Space boosts bacterial virulence

Salmonella grown in space shows altered gene expression and is deadlier in mice

Melissa Lee Phillips
Space flight increases Salmonella virulence in mammals, PNAS reports online this week. Salmonella typhimurium grown on a space shuttle mission showed altered gene expression and was more lethal to mice than control Salmonella grown on the ground. This work is "the first study to examine the effect of space flight on the virulence of a pathogen and the first to obtain the entire gene expression response of a bacterium to space flight," senior author Cheryl Nickerson of Arizona State University (ASU) in Tempe told The Scientist in an Email.In addition to its relevance for infectious disease risks in astronauts, the study also sheds light on bacterial behavior on Earth, especially its growth in biofilms and in the intestine, according to Max Mergeay of the Belgian Nuclear Research Center in Brussels, who was not involved in the work.Previous work on Salmonella grown in a space-flight simulator on Earth showed that...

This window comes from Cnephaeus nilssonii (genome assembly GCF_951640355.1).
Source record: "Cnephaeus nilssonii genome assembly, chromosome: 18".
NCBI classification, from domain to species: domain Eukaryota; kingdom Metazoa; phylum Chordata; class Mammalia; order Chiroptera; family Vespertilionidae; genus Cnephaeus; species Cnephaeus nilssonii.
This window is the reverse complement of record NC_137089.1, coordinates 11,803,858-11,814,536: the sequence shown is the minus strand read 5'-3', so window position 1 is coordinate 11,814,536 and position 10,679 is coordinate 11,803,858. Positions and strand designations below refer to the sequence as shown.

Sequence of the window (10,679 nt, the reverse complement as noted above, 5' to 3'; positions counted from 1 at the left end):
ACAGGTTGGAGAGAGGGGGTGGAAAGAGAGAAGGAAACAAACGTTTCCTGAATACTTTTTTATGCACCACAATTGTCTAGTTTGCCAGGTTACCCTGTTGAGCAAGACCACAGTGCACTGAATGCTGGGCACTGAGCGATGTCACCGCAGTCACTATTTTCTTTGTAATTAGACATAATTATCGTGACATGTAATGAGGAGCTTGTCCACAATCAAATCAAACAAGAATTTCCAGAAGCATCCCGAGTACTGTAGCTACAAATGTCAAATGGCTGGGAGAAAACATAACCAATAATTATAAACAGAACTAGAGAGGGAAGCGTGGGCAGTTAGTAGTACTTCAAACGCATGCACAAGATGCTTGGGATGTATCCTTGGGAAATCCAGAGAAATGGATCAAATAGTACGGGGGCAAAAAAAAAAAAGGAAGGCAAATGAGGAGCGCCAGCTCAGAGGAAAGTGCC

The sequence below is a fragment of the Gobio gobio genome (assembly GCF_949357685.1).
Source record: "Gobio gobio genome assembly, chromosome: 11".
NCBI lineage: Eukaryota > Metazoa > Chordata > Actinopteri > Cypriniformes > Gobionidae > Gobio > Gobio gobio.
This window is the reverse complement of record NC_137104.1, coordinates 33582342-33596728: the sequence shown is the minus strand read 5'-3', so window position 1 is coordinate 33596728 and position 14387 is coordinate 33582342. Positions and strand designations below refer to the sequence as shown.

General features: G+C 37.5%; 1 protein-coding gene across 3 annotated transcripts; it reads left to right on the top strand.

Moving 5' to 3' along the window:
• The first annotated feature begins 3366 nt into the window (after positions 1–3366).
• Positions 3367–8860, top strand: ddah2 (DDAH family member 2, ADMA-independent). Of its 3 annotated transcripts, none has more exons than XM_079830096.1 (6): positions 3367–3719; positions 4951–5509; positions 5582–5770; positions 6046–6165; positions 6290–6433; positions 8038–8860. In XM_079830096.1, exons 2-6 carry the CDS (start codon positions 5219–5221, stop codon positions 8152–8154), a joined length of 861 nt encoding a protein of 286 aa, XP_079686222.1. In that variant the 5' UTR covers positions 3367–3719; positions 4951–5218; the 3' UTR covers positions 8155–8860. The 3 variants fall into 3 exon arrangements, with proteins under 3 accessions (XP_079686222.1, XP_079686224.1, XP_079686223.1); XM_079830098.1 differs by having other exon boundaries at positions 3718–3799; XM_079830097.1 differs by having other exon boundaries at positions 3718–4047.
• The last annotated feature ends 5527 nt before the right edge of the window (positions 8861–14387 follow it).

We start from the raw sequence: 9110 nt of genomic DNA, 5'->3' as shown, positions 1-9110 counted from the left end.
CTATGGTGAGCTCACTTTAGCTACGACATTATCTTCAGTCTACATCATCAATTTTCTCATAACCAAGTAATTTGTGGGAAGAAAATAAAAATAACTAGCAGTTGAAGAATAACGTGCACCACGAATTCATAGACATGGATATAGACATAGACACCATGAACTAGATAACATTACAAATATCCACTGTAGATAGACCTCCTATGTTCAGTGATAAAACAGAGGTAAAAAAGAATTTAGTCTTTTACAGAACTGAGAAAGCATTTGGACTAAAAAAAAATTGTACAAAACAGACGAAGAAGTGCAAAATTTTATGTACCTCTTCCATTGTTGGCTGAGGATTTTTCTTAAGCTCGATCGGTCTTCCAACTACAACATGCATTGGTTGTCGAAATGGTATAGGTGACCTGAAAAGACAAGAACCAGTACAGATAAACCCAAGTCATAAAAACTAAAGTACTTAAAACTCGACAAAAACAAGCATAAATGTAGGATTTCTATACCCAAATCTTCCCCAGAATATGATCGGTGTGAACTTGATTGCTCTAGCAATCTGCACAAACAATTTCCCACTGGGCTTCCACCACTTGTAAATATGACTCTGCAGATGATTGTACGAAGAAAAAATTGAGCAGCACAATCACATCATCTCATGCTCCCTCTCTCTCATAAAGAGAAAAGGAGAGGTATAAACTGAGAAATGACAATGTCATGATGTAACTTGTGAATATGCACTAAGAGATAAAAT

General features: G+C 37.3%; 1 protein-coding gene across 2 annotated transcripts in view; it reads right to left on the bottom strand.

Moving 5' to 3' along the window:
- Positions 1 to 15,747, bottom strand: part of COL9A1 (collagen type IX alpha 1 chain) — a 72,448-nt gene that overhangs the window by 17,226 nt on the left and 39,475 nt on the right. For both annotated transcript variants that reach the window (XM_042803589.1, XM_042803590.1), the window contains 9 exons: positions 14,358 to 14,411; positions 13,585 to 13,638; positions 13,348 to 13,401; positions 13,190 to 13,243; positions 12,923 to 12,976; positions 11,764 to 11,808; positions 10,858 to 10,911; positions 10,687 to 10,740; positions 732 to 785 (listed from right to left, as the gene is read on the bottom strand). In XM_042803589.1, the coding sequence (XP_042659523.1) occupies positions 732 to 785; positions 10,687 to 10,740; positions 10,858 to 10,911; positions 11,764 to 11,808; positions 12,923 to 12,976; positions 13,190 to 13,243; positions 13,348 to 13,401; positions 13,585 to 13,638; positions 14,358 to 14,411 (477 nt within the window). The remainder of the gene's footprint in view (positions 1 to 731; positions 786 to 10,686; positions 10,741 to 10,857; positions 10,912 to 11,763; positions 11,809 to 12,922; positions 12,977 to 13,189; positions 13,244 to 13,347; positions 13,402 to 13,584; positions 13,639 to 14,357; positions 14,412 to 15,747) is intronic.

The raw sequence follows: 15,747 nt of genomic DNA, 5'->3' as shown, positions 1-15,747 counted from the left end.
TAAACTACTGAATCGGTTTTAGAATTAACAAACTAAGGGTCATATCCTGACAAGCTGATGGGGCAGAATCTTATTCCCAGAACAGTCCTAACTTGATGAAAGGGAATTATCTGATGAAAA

Salmonella typhimuriumSalmonellastressSalmonellaSalmonellaSome researchLionello Bossiother workthoughtKerstin Höner zu BentrupSalmonellaLaura Frostless susceptibleThe ScientistHöner zu Bentrup said. "I think we were all very surprised to see how well they aligned, because the ground-based experiments can never really reflect what's going on in space," she told The Scientist. However, the simulator "cannot accurately model all aspects of space flight," Nickerson said. "There are important differences between the two environments that we always need to keep in mind."Melissa Lee Phillips mail@the-scientist.comLinks within this articleJ.W. Wilson, "Space flight alters bacterial gene expression and virulence and reveals a role for global regulator Hfq," PNAS, published online September 24, 2007. http://www.pnas.orgK.R. Chi, "NIH in space?" The Scientist, July 24, 2007. http://www.the-scientist.com/news/display/53389/N.S. Halim, "The positive side of Salmonella," The Scientist, February 21, 2000. http://www.the-scientist.com/article/print/11731/Cheryl Nickerson http://www.biodesign.asu.edu/people/bios/cheryl-nickerson/G. Sonnenfeld, W.T. Shearer, "Immune function during space flight," Nutrition, October 2002. http://www.the-scientist.com/pubmed/12361785N. Johnston, "Debaffling biofilms," The Scientist, August 2, 2004. http://www.the-scientist.com/article/display/14868/Max Mergeay http://www3.sckcen.be/C.A. Nickerson et al., "Microbial responses to microgravity and other low-shear environments," Microbiology and Molecular Biology Reviews, June 2004. http://www.the-scientist.com/pubmed/15187188N. Figueroa-Bossi et al., "Loss of Hfq activates the sigmaE-dependent envelope stress response in Salmonella enterica," Molecular Microbiology, November 2006. http://www.the-scientist.com/pubmed/16999834A. Sittka, "The RNA chaperone Hfq is essential for the virulence of Salmonella typhimurium," Molecular Microbiology, January 2007. http://www.the-scientist.com/pubmed/17163975Lionello Bossi http://www.cgm.cnrs-gif.fr/salmonella/bossi_gb.htmlD.S. Merrell et al., "Host-induced epidemic spread of the cholera bacterium," Nature, June 6, 2002. http://www.the-scientist.com/pubmed/12050664P. Guo et al., "A hydrodynamic mechanosensory hypothesis for brush border microvilli," American Journal of Physiology Renal Physiology, October 2000. http://www.the-scientist.com/pubmed/10997920Kerstin Höner zu Bentrup http://www.biomedicalsciences.tulane.eduLaura Frost http://www.biology.ualberta.ca/faculty/laura_frost/C.A. Fux et al., "Survival strategies of infectious biofilms," Trends in Microbiology, January 2005. http://www.the-scientist.com/pubmed/15639630

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